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General Assembly strengthens protections against divisive concepts

The General Assembly on Thursday approved legislation that further protects the free expression of students and employees at public universities in Tennessee.

House Bill 1376 allows any student or employee of a public university to file a report of an alleged violation of state’s divisive concepts law. It also requires the institution to investigate the report and take appropriate steps to correct any violation that is found to have occurred.

“The purpose of this bill is to strengthen the prohibition on the divisive concepts… and promote freedom of expression and educational excellence,” said bill sponsor State Rep. John Ragan, R-Oak Ridge. “The impact is to keep colleges about advancing knowledge and not advancing personal, political or social agendas.”

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Divisive concepts are those that exacerbate and inflame divisions on the basis of sex, race, ethnicity, religion, color, national origin and other criteria in ways that are contrary to the unity of the United States of America and the well-being of Tennessee and its citizens.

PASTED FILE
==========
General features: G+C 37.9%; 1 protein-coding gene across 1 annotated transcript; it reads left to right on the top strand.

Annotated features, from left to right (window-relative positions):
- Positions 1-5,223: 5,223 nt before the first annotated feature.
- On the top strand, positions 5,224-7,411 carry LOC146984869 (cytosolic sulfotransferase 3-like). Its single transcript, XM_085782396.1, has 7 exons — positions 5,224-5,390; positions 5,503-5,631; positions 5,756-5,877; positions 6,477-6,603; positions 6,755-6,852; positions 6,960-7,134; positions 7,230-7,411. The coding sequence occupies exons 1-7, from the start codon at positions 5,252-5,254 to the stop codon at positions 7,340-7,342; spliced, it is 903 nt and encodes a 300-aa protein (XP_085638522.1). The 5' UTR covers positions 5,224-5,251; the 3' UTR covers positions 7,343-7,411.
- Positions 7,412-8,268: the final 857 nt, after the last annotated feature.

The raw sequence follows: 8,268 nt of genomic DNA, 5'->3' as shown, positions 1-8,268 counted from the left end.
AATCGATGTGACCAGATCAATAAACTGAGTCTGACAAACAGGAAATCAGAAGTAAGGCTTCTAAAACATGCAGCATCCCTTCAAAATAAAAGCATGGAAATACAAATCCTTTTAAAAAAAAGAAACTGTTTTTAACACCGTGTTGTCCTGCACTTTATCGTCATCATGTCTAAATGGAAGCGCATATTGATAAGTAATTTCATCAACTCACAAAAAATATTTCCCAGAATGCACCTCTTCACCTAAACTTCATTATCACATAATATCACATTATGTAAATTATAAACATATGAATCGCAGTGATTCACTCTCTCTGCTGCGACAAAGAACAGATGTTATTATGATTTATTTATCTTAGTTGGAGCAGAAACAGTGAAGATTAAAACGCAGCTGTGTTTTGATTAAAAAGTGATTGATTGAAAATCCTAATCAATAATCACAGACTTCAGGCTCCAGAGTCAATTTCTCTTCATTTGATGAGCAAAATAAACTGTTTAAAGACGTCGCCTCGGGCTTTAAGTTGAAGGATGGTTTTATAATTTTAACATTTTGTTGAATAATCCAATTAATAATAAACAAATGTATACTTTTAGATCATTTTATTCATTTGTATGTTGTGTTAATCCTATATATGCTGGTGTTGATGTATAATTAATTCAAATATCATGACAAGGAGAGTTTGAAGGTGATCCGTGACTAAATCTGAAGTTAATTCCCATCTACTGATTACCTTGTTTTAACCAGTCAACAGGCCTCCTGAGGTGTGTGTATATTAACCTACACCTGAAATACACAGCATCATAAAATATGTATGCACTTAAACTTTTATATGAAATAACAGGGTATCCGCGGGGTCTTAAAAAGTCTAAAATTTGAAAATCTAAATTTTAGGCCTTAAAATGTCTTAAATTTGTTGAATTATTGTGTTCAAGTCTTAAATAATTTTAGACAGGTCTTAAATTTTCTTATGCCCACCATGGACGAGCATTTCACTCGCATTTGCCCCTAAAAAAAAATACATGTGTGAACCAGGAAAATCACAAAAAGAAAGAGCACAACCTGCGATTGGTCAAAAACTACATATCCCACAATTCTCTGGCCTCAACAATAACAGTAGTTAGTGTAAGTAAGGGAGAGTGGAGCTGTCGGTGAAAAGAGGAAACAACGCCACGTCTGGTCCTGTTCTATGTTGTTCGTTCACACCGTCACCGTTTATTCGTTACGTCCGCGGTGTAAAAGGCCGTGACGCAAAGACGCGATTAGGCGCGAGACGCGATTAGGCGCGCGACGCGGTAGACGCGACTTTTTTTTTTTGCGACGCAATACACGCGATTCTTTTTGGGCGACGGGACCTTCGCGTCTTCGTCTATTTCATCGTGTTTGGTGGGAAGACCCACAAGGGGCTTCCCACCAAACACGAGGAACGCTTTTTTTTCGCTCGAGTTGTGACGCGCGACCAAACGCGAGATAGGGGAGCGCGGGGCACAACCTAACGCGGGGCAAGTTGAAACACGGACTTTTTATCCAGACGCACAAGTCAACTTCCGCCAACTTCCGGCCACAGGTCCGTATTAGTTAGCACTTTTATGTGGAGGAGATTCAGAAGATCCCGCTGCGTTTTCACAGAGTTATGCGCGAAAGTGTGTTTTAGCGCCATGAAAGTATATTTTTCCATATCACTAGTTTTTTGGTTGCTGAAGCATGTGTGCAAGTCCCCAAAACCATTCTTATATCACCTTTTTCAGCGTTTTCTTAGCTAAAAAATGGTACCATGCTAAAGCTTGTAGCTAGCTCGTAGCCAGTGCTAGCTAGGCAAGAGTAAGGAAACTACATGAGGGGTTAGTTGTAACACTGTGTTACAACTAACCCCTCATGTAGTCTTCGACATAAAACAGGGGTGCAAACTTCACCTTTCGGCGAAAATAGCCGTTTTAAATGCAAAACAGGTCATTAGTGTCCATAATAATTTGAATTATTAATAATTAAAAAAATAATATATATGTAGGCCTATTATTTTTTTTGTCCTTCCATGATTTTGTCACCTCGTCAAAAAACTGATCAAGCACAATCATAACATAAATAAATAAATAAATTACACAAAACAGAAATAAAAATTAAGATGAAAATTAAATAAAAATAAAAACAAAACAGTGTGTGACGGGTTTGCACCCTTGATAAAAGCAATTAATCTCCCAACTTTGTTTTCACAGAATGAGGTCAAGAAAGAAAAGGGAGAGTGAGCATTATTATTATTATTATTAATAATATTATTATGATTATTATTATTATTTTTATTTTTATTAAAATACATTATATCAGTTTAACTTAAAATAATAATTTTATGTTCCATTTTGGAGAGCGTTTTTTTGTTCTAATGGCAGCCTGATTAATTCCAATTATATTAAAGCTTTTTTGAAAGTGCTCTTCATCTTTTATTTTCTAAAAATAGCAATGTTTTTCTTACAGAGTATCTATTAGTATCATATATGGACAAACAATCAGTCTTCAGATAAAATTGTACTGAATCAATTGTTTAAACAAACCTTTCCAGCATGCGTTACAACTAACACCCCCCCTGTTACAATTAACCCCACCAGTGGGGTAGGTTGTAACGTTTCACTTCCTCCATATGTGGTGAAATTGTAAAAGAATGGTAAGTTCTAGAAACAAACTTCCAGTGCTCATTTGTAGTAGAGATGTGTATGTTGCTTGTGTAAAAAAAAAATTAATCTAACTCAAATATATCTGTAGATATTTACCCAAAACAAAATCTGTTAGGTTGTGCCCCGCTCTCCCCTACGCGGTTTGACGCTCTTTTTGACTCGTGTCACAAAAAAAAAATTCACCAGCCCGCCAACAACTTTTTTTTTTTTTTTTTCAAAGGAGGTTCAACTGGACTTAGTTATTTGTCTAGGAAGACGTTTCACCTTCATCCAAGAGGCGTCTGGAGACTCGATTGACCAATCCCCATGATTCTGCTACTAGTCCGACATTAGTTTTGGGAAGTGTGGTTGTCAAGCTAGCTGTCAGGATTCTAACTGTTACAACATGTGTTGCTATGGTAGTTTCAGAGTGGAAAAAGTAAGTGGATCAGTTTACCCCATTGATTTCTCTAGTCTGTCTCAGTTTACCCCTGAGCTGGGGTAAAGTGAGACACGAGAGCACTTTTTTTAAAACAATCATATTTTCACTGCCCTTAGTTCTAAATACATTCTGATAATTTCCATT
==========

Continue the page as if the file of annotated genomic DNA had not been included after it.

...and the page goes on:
Violations of the law and any corrective actions taken must be reported annually to the Comptroller’s Office of Research and Education Accountability. Additionally, the bill requires peaceful and lawful usage of the university’s facilities must be open to all recognized student groups. Student-invited guest speakers may also not be denied based solely on race, religion or nonviolent political ideology. A university may still deny obscene demonstrations or gatherings.

The General Assembly passed legislation last year protecting students and employees at public universities from being forced to believe or embrace divisive concepts. The law also prevents those individuals from being penalized, discriminated against or adversely treated due to their refusal to endorse any of the 15 defined divisive concepts. Public universities are also required to conduct a biennial survey of students and employees to assess the campus climate with regard to diversity of thought and the respondents’ comfort level in speaking freely on campus.  House Bill 1376 will now head to Gov. Bill Lee’s desk to be signed into law.

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